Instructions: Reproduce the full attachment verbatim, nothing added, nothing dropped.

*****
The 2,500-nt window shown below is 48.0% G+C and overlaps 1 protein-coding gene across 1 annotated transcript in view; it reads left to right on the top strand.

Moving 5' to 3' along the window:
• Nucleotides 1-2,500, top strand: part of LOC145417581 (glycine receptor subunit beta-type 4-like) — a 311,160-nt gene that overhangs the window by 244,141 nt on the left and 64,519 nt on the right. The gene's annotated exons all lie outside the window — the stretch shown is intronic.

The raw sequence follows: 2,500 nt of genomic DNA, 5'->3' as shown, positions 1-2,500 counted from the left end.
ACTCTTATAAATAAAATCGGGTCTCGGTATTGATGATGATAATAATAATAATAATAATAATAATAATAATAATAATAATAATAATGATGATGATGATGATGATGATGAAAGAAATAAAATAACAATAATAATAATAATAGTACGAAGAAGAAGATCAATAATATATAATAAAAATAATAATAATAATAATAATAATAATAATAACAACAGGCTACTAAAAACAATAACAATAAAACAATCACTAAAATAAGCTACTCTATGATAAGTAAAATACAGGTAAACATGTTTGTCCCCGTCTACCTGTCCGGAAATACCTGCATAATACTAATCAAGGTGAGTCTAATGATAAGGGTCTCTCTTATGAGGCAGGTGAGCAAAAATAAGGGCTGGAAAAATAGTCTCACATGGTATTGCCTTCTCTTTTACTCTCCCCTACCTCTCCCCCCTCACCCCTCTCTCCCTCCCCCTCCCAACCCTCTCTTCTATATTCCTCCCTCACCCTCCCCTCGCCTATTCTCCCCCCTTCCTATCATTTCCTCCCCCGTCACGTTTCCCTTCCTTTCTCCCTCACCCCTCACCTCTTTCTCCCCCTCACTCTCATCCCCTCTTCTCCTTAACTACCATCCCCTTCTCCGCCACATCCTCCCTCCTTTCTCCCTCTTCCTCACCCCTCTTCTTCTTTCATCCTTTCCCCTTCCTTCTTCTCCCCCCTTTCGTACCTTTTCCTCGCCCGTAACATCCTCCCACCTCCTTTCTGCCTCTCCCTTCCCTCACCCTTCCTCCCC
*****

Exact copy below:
The 2,500-nt window shown below is 48.0% G+C and overlaps 1 protein-coding gene across 1 annotated transcript in view; it reads left to right on the top strand.

Moving 5' to 3' along the window:
• Nucleotides 1-2,500, top strand: part of LOC145417581 (glycine receptor subunit beta-type 4-like) — a 311,160-nt gene that overhangs the window by 244,141 nt on the left and 64,519 nt on the right. The gene's annotated exons all lie outside the window — the stretch shown is intronic.

The raw sequence follows: 2,500 nt of genomic DNA, 5'->3' as shown, positions 1-2,500 counted from the left end.
ACTCTTATAAATAAAATCGGGTCTCGGTATTGATGATGATAATAATAATAATAATAATAATAATAATAATAATAATAATAATAATGATGATGATGATGATGATGATGAAAGAAATAAAATAACAATAATAATAATAATAGTACGAAGAAGAAGATCAATAATATATAATAAAAATAATAATAATAATAATAATAATAATAATAACAACAGGCTACTAAAAACAATAACAATAAAACAATCACTAAAATAAGCTACTCTATGATAAGTAAAATACAGGTAAACATGTTTGTCCCCGTCTACCTGTCCGGAAATACCTGCATAATACTAATCAAGGTGAGTCTAATGATAAGGGTCTCTCTTATGAGGCAGGTGAGCAAAAATAAGGGCTGGAAAAATAGTCTCACATGGTATTGCCTTCTCTTTTACTCTCCCCTACCTCTCCCCCCTCACCCCTCTCTCCCTCCCCCTCCCAACCCTCTCTTCTATATTCCTCCCTCACCCTCCCCTCGCCTATTCTCCCCCCTTCCTATCATTTCCTCCCCCGTCACGTTTCCCTTCCTTTCTCCCTCACCCCTCACCTCTTTCTCCCCCTCACTCTCATCCCCTCTTCTCCTTAACTACCATCCCCTTCTCCGCCACATCCTCCCTCCTTTCTCCCTCTTCCTCACCCCTCTTCTTCTTTCATCCTTTCCCCTTCCTTCTTCTCCCCCCTTTCGTACCTTTTCCTCGCCCGTAACATCCTCCCACCTCCTTTCTGCCTCTCCCTTCCCTCACCCTTCCTCCCC